- By Britt PetersonBritt Peterson is a contributing editor and columnist for Washingtonian magazine, as well as a freelancer for the New York Times Book Review, Slate, and Elle. Previously, she was an editor at Foreign Policy, where she oversaw the magazine’s culture section.
In the next issue of FP, we’re publishing a group of articles on political humor around the world, ranging from funny-ha-ha to self-protective sarcasm to subtly subversive irony. Not surprisingly, this has been a lot of fun to work on, and we wanted to invite you, our readers, to join in. We’re inviting you to send us your political jokes from around the world. Submit in the comments section, and we’ll publish our favorites when we post the rest of the stories. To kick things off, here’s a classic from Communist Romania:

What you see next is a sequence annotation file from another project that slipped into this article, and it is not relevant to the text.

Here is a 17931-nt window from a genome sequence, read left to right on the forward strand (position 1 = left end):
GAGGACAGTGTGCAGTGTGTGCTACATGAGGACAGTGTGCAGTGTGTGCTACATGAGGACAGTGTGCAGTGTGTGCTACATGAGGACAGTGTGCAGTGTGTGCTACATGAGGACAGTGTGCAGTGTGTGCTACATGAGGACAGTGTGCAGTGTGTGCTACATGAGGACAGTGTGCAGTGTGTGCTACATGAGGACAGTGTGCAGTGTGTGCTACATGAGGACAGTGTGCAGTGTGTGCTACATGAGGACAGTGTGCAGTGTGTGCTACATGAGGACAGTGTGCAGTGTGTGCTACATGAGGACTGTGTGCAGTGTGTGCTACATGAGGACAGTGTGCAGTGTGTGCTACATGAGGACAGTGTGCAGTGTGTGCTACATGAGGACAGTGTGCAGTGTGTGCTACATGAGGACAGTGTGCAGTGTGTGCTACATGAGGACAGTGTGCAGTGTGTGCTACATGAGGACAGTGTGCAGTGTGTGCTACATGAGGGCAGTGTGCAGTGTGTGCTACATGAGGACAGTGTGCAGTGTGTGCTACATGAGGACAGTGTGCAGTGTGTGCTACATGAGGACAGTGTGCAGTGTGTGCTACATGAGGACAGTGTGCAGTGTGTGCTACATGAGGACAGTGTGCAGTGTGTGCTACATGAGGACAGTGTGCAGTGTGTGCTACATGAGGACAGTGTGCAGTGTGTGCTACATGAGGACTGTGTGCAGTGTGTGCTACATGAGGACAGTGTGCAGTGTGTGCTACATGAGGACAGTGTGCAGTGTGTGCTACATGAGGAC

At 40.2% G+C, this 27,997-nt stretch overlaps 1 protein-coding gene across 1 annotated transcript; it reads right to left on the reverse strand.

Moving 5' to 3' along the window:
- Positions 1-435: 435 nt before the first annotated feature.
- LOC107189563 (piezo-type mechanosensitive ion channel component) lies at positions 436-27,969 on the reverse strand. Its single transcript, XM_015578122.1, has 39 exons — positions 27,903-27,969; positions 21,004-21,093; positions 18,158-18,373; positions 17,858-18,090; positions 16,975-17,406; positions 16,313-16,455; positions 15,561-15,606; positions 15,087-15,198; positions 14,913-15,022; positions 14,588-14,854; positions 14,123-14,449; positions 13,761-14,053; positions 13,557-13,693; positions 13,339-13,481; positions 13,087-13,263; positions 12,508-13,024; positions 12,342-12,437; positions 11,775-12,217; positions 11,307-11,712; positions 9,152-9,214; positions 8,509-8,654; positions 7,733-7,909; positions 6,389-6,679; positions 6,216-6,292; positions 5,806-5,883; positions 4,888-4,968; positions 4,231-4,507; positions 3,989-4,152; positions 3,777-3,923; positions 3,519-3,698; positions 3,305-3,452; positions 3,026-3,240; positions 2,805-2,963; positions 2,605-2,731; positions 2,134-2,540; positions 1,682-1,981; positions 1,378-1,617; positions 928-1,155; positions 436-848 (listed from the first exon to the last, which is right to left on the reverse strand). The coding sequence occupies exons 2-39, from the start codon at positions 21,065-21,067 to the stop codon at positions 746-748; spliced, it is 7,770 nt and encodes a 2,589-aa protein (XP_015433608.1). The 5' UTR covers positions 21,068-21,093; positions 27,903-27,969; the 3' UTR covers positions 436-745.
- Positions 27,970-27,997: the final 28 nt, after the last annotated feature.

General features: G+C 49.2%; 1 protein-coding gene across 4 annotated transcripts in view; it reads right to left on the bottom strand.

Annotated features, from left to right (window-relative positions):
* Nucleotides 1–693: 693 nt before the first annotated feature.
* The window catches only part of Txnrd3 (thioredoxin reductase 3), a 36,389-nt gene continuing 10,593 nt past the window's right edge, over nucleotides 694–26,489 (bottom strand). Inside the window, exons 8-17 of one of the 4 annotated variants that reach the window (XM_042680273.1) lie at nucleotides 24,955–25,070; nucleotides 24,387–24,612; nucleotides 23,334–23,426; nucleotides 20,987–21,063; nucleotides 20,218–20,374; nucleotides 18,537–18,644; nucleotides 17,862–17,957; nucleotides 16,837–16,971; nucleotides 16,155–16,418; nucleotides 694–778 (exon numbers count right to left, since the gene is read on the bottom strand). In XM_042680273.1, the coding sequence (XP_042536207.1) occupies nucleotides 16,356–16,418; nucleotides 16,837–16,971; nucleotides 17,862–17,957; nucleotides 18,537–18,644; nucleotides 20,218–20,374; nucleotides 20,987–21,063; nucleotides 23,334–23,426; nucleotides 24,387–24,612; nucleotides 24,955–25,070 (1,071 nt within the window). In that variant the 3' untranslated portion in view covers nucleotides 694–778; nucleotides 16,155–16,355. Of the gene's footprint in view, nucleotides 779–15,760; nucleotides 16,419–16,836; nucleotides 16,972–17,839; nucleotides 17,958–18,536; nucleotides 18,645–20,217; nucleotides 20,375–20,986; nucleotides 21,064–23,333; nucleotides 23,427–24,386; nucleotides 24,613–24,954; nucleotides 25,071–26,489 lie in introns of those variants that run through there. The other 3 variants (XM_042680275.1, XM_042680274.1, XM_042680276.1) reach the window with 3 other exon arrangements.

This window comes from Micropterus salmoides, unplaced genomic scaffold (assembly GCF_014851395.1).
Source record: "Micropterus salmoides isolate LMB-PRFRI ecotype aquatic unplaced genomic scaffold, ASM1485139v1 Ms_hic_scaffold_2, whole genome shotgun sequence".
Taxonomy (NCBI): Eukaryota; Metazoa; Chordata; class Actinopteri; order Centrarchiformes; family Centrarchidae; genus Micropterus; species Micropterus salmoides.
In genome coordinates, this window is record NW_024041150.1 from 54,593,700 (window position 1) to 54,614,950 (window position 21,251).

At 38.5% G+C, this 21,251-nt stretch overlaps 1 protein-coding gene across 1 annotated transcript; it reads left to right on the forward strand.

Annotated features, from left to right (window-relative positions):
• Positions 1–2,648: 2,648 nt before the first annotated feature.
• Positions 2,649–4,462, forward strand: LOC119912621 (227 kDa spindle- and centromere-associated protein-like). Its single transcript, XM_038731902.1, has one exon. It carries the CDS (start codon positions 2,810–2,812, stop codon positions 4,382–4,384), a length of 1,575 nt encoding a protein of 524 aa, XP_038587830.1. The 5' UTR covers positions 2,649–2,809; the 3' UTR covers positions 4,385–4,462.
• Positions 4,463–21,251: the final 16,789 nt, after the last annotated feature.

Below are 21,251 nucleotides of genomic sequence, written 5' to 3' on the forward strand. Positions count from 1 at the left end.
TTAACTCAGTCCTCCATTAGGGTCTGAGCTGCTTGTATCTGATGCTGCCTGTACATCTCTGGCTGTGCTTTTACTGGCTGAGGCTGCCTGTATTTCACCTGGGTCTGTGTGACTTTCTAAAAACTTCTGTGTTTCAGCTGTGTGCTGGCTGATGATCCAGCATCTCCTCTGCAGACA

The Americans sent a CIA agent to Romania to shoot the dangerous dictator Nicolae Ceausescu. The agent arrives in the country, finds the dictator addressing a large crowd, picks up his sniper rifle… and can’t shoot. He raises it again… and can’t shoot. A final time, he lifts the gun, but he just can’t do it. When he returns home to report to his supervisor about the failure of his mission, the chief asks what happened. "Well," the agent said. "Each time, it started out great: I had a clean shot, I was ready to go — and then the crowd saw what I was about to do and started chanting: Shoot him, shoot him, shoot him!"